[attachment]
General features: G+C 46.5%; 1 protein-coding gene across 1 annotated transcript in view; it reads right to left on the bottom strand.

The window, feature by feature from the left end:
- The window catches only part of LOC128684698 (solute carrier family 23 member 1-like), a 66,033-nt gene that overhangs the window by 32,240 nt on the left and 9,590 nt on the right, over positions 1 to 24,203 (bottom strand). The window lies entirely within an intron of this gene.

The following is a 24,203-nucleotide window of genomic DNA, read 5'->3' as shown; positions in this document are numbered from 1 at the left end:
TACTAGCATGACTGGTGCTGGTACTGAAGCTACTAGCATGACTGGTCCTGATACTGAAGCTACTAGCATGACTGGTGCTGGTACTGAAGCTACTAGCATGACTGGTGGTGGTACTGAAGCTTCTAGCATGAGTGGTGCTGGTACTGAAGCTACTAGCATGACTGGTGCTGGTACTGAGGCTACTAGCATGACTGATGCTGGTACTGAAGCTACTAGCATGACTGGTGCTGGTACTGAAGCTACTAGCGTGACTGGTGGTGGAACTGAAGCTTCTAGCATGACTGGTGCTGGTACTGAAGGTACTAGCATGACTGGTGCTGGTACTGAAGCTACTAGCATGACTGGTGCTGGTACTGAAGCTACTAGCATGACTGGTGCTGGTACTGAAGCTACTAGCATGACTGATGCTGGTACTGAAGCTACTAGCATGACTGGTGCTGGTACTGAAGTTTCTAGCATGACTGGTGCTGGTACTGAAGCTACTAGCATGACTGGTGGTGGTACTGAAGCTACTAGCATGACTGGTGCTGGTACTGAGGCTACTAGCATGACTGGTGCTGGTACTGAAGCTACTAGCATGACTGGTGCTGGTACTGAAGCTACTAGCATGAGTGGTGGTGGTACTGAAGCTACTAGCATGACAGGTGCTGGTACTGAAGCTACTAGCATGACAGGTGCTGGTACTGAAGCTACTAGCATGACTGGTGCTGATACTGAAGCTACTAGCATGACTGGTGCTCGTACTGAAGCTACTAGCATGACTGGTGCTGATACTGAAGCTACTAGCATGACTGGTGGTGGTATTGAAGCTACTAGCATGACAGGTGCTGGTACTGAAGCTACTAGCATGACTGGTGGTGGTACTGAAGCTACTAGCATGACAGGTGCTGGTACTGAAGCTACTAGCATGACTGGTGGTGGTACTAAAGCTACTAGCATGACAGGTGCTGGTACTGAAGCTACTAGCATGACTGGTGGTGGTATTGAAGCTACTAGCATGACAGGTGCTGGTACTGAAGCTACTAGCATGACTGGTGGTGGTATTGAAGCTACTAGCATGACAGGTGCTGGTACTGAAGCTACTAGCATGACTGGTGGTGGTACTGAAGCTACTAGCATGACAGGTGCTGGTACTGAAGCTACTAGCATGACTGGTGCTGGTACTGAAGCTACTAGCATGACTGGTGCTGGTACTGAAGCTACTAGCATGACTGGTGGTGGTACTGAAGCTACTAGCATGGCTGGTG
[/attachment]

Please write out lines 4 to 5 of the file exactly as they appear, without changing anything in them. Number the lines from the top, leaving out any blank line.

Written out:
The following is a 24,203-nucleotide window of genomic DNA, read 5'->3' as shown; positions in this document are numbered from 1 at the left end:
TACTAGCATGACTGGTGCTGGTACTGAAGCTACTAGCATGACTGGTCCTGATACTGAAGCTACTAGCATGACTGGTGCTGGTACTGAAGCTACTAGCATGACTGGTGGTGGTACTGAAGCTTCTAGCATGAGTGGTGCTGGTACTGAAGCTACTAGCATGACTGGTGCTGGTACTGAGGCTACTAGCATGACTGATGCTGGTACTGAAGCTACTAGCATGACTGGTGCTGGTACTGAAGCTACTAGCGTGACTGGTGGTGGAACTGAAGCTTCTAGCATGACTGGTGCTGGTACTGAAGGTACTAGCATGACTGGTGCTGGTACTGAAGCTACTAGCATGACTGGTGCTGGTACTGAAGCTACTAGCATGACTGGTGCTGGTACTGAAGCTACTAGCATGACTGATGCTGGTACTGAAGCTACTAGCATGACTGGTGCTGGTACTGAAGTTTCTAGCATGACTGGTGCTGGTACTGAAGCTACTAGCATGACTGGTGGTGGTACTGAAGCTACTAGCATGACTGGTGCTGGTACTGAGGCTACTAGCATGACTGGTGCTGGTACTGAAGCTACTAGCATGACTGGTGCTGGTACTGAAGCTACTAGCATGAGTGGTGGTGGTACTGAAGCTACTAGCATGACAGGTGCTGGTACTGAAGCTACTAGCATGACAGGTGCTGGTACTGAAGCTACTAGCATGACTGGTGCTGATACTGAAGCTACTAGCATGACTGGTGCTCGTACTGAAGCTACTAGCATGACTGGTGCTGATACTGAAGCTACTAGCATGACTGGTGGTGGTATTGAAGCTACTAGCATGACAGGTGCTGGTACTGAAGCTACTAGCATGACTGGTGGTGGTACTGAAGCTACTAGCATGACAGGTGCTGGTACTGAAGCTACTAGCATGACTGGTGGTGGTACTAAAGCTACTAGCATGACAGGTGCTGGTACTGAAGCTACTAGCATGACTGGTGGTGGTATTGAAGCTACTAGCATGACAGGTGCTGGTACTGAAGCTACTAGCATGACTGGTGGTGGTATTGAAGCTACTAGCATGACAGGTGCTGGTACTGAAGCTACTAGCATGACTGGTGGTGGTACTGAAGCTACTAGCATGACAGGTGCTGGTACTGAAGCTACTAGCATGACTGGTGCTGGTACTGAAGCTACTAGCATGACTGGTGCTGGTACTGAAGCTACTAGCATGACTGGTGGTGGTACTGAAGCTACTAGCATGGCTGGTG